For years patients were encouraged by their physicians to raise their levels of HDL cholesterol.
Commonly known as “good” cholesterol, high-density lipoprotein (HDL) levels are raised by consuming foods such as fish, nuts and olive oil. In the medical world, it was widely believed that in addition to lowering “bad” low-density lipoprotein (LDL) cholesterol levels, elevating these levels of “good” cholesterol would improve heart health.
In recent years, however, scientists have raised red flags, questioning the truth of this prescribed health practice. Now, new evidence has emerged, suggesting that increased levels of HDL are not always protective against heart disease.
Raised HDL levels are not always good
After a number of clinical trials of HDL-raising drugs showed little or no effect, two new studies have found that high levels of good cholesterol are not always associated with a lower risk of heart disease and thus, contrary to previous thought, heightened HDL may not always be better.
One new study, published in the journal Science by Cambridge University, has highlighted significant findings that may change the way doctors and scientists alike approach coronary heart disease.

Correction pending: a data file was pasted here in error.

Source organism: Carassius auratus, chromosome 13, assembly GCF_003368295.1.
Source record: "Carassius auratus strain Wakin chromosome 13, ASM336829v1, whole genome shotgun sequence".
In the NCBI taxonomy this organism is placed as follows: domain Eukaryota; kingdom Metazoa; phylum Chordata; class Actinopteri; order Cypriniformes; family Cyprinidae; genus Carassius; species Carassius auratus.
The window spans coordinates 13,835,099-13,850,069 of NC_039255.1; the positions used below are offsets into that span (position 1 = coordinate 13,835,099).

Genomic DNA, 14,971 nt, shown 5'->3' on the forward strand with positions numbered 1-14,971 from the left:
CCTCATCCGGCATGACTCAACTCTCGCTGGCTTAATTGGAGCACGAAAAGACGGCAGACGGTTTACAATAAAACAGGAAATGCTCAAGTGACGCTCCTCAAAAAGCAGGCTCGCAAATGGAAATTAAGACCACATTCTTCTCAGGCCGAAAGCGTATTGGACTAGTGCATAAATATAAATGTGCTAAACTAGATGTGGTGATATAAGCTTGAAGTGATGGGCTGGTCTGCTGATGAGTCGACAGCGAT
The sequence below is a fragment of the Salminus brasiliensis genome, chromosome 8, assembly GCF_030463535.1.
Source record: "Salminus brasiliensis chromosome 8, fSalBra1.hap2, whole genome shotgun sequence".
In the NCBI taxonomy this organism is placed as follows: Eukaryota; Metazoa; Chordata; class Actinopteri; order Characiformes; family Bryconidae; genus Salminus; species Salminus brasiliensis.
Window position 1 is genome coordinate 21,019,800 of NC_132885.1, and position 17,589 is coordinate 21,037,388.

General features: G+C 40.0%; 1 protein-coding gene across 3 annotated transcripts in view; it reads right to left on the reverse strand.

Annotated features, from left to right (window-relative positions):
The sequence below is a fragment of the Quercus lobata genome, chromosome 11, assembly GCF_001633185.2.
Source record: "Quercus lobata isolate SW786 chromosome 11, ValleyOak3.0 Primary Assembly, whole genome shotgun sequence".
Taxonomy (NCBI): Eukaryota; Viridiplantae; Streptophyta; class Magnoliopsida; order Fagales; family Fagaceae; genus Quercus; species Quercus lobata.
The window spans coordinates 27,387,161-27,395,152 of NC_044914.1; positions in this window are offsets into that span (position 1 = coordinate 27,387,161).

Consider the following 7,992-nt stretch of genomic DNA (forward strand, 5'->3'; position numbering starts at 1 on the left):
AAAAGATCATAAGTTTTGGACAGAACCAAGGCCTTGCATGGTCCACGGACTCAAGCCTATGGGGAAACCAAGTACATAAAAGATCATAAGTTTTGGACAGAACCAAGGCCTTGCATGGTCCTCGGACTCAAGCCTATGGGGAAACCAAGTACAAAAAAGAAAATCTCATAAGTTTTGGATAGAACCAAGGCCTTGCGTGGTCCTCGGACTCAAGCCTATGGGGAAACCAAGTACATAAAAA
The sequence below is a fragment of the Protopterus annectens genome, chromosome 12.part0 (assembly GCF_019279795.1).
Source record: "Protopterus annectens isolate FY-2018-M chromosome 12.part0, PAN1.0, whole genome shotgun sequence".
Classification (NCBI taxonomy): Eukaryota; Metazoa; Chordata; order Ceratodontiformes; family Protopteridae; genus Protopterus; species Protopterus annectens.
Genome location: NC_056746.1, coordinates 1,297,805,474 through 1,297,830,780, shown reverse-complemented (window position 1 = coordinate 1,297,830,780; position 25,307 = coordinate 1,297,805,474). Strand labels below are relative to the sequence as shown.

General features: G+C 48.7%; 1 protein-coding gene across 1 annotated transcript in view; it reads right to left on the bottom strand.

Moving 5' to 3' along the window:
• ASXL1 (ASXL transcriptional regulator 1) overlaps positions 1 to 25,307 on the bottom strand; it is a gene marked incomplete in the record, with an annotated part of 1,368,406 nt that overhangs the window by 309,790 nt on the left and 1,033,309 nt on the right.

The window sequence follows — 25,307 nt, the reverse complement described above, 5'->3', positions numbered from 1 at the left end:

According to the BBC, researchers found a rare genetic mutation called SCARB1 that leads to heightened levels of HDL in the blood. The mutation affects one in 1,700 people and although these individuals have elevated levels of good cholesterol, they were also found to have an 80 percent increased risk for heart disease.
Typically, HDL removes cholesterol from the arteries and brings it to the liver where it is then eliminated. However, new evidence found that in some cases this process can be interrupted. The study found that this SCARB1 mutation was actually preventing the HDL from bringing its collected fat to the liver for processing.
Study researcher Professor Adam Butterworth noted the significance of the findings.